I pour the sediment from a bottle-fermented beer into a container with some flour and water, let it sit for a couple days to bubble, then make a successful loaf of sourdough bread for the first time in my life. The entire process takes me three days.
William Rubel has me rethinking bread.
Through Rubel’s eyes, this seemingly simple category of food—a side to any dish and vehicle for any topping—tells a cultural history of humans from the center of the table. “Bread is so twined with culture,” he writes, “that one can start from a loaf of bread and find oneself talking about some of the largest issues of history and society.” Rubel’s book, “Bread: A Global History,” is part of “The Edible Series,” a collection of books written by various authors on specific foods and their historical contexts.
First, Rubel examines bread at its most likely origins: a necessary process for grains, which were indigestible by humans if not processed. Grains left in grindstone dug up by archaeologists suggest that breadmaking predates agriculture. In the age of agriculture, farmers choose their grains by what is most easily milled into flour for bread. Later, bread is transformed from a simple source of nutrition into a social marker, a piece of tradition and, in modern practices, a hobby and a science.
Rubel brings in examples from art and history, including the eighteenth-century English practice of feeding horse bread to the poor and white bread to the horses. He explicates the economic reasons behind the seemingly arbitrary shifts in what people define as “good” bread, showing how softness, chewiness, fineness, openness, crustiness or moistness could each change the social marking of bread depending on how exactly the bread was made and its cultural context. The enviable soft white bread of the past has become the cheap Wonder bread of today, not a delicacy any longer but instead an icon of poverty.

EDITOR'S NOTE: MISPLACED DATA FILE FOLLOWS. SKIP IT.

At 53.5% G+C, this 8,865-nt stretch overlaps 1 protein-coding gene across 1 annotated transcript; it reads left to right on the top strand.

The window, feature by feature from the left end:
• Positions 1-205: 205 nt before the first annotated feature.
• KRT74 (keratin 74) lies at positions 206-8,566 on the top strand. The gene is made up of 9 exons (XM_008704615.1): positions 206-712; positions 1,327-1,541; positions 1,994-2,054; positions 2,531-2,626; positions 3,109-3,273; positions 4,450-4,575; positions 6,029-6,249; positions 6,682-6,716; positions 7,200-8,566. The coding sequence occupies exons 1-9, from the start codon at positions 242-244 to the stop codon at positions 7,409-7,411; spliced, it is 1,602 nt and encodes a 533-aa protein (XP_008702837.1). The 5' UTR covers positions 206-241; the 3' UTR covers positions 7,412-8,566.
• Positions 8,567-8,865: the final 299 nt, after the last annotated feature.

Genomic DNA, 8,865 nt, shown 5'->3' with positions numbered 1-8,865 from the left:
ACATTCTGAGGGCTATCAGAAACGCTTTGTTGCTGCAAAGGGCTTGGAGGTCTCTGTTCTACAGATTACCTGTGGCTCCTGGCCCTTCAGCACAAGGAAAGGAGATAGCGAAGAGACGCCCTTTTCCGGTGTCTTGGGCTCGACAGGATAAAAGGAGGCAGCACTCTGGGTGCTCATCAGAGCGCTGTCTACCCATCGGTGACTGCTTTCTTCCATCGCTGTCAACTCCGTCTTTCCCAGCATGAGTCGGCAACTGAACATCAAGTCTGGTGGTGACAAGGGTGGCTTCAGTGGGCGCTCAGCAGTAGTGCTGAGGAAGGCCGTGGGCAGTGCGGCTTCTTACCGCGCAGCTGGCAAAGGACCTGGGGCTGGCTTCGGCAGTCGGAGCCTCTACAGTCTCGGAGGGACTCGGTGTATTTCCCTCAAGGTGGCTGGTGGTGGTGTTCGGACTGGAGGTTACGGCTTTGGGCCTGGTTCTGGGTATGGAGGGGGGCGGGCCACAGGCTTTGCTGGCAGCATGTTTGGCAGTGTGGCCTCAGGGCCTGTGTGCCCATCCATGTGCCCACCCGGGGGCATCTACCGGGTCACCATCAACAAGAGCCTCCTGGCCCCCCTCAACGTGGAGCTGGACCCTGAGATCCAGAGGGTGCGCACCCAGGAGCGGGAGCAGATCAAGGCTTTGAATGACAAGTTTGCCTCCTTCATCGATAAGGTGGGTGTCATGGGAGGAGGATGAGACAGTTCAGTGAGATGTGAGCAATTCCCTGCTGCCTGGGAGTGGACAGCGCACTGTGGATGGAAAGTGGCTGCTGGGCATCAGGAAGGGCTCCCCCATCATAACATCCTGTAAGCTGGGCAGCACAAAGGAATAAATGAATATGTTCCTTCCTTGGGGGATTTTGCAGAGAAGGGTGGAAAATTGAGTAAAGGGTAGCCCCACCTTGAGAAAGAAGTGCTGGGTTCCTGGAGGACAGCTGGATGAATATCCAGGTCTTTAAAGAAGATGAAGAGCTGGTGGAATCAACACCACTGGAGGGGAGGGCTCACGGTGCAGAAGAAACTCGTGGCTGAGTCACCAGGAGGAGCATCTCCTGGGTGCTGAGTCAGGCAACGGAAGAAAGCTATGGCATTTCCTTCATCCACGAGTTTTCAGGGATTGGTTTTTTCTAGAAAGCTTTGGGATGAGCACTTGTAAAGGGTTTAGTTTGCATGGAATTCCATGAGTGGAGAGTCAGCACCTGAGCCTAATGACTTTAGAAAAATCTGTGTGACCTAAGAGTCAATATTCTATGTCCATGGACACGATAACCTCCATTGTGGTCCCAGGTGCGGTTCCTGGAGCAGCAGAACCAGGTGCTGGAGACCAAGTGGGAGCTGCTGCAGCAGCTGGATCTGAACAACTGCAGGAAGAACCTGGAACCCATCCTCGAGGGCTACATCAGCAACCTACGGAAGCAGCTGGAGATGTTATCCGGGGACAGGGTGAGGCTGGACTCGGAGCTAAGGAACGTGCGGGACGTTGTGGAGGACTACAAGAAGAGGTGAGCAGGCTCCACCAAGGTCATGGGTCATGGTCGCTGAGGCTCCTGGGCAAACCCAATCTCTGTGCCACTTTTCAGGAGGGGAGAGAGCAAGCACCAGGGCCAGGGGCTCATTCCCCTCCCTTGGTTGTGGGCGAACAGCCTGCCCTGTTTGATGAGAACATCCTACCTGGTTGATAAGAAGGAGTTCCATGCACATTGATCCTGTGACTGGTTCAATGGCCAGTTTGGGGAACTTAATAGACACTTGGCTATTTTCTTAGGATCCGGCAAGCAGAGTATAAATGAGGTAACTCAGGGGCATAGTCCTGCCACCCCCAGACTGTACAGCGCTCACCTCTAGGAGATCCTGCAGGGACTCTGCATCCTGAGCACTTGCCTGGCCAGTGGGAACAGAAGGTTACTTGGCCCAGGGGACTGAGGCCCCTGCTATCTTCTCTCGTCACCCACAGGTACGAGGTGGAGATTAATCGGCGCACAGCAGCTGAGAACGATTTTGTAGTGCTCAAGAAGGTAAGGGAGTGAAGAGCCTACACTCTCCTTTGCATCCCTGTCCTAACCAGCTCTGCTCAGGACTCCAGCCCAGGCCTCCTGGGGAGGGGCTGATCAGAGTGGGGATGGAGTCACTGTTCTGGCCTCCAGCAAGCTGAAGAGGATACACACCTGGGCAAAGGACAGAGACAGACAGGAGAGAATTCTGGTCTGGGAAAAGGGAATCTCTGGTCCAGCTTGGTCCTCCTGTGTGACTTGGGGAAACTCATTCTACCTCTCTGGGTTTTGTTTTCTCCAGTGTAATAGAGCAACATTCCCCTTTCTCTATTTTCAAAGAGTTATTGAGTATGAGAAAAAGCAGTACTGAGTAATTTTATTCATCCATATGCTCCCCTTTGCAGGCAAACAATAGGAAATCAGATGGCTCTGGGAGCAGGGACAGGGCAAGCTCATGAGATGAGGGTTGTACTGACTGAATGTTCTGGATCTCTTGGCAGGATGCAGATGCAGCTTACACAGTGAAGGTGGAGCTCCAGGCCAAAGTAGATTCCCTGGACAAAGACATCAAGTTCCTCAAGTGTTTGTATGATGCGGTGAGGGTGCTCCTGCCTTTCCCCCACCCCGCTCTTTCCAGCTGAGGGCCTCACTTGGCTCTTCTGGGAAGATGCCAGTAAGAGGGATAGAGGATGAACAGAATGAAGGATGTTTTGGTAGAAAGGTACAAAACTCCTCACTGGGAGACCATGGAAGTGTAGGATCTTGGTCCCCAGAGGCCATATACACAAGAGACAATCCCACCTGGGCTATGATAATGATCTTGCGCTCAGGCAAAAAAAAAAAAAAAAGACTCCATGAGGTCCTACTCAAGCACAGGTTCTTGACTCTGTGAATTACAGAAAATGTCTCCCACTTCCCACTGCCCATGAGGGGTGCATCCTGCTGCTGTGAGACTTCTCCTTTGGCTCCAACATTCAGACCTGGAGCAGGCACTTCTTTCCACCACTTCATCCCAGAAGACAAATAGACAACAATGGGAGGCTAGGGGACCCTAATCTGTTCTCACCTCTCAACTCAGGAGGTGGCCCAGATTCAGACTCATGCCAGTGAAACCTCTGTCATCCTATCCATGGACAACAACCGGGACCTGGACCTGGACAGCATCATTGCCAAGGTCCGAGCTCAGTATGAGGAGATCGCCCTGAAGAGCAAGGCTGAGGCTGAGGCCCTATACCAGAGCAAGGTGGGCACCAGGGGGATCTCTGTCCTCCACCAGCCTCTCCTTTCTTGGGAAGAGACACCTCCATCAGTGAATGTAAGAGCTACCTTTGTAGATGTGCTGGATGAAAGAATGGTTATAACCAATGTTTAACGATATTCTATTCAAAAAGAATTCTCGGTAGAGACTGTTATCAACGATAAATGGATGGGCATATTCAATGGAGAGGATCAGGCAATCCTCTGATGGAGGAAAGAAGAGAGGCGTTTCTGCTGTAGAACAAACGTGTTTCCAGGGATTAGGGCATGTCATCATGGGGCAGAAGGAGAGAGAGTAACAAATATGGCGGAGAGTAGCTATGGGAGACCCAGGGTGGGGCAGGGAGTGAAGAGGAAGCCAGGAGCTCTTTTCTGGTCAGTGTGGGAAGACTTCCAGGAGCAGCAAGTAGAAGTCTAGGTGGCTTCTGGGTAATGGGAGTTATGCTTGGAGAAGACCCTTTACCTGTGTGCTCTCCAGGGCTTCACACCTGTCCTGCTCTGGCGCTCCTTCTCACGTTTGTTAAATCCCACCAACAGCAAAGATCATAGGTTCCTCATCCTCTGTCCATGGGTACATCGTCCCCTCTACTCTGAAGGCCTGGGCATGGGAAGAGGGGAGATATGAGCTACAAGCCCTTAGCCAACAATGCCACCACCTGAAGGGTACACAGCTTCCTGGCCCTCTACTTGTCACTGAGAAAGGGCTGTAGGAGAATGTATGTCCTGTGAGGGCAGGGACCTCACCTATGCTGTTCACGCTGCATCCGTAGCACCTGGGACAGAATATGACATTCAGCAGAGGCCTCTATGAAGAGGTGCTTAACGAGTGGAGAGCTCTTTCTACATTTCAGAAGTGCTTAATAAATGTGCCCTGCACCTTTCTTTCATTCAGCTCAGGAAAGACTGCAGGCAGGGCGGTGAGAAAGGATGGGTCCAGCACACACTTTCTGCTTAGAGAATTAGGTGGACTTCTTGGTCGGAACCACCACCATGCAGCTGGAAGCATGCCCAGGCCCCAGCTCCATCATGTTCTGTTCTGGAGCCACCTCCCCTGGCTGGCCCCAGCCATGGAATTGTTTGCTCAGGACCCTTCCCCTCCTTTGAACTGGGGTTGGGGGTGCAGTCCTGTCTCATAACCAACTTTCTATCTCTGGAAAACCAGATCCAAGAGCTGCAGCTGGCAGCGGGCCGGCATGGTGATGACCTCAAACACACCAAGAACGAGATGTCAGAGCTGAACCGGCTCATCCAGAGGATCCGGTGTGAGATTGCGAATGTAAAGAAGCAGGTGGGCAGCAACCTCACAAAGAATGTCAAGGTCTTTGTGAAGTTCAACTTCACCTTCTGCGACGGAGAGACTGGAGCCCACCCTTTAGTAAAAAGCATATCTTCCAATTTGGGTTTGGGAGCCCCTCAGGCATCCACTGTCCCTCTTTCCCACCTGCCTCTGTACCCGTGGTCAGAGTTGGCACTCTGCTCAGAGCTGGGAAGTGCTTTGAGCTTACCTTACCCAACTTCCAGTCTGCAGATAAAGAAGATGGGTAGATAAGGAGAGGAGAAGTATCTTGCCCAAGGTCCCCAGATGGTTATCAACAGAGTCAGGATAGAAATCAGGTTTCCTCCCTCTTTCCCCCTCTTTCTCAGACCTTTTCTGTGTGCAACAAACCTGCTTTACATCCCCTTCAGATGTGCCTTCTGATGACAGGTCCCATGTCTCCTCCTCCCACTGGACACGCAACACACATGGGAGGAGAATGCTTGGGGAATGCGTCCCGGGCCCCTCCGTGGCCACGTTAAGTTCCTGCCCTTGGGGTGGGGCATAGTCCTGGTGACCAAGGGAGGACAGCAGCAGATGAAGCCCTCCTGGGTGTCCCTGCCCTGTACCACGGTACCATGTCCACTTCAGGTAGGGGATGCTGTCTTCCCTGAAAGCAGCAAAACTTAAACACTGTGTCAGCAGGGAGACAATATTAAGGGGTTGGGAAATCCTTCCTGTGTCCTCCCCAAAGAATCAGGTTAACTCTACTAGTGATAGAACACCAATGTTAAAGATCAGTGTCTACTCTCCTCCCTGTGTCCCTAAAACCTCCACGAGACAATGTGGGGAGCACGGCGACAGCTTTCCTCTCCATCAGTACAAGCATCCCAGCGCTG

Rubel also enthusiastically discusses what bread might become next. He speculates that as the science of breadmaking deepens and we fine-tune the process, both bakers and industrial bread scientists may reconnect with brewers to breed new strains of yeast that not only leaven bread, but give it the complex flavor profiles of craft beer and wine.
The book closes with recipes and additional resources for making bread. However, these recipes take a different form than what one might expect—they are filled with commentary on the historical place of each bread, the classic methods of baking down to the smallest detail, and suggestions for emulating the old-world way of making each bread. Rubel clearly has a deep fascination for the world of bread, and will give a taste of that same fascination to readers. (Abi Stokes)
“Bread: A Global History”
By William Rubel
Reaktion Books, 224 pages, $18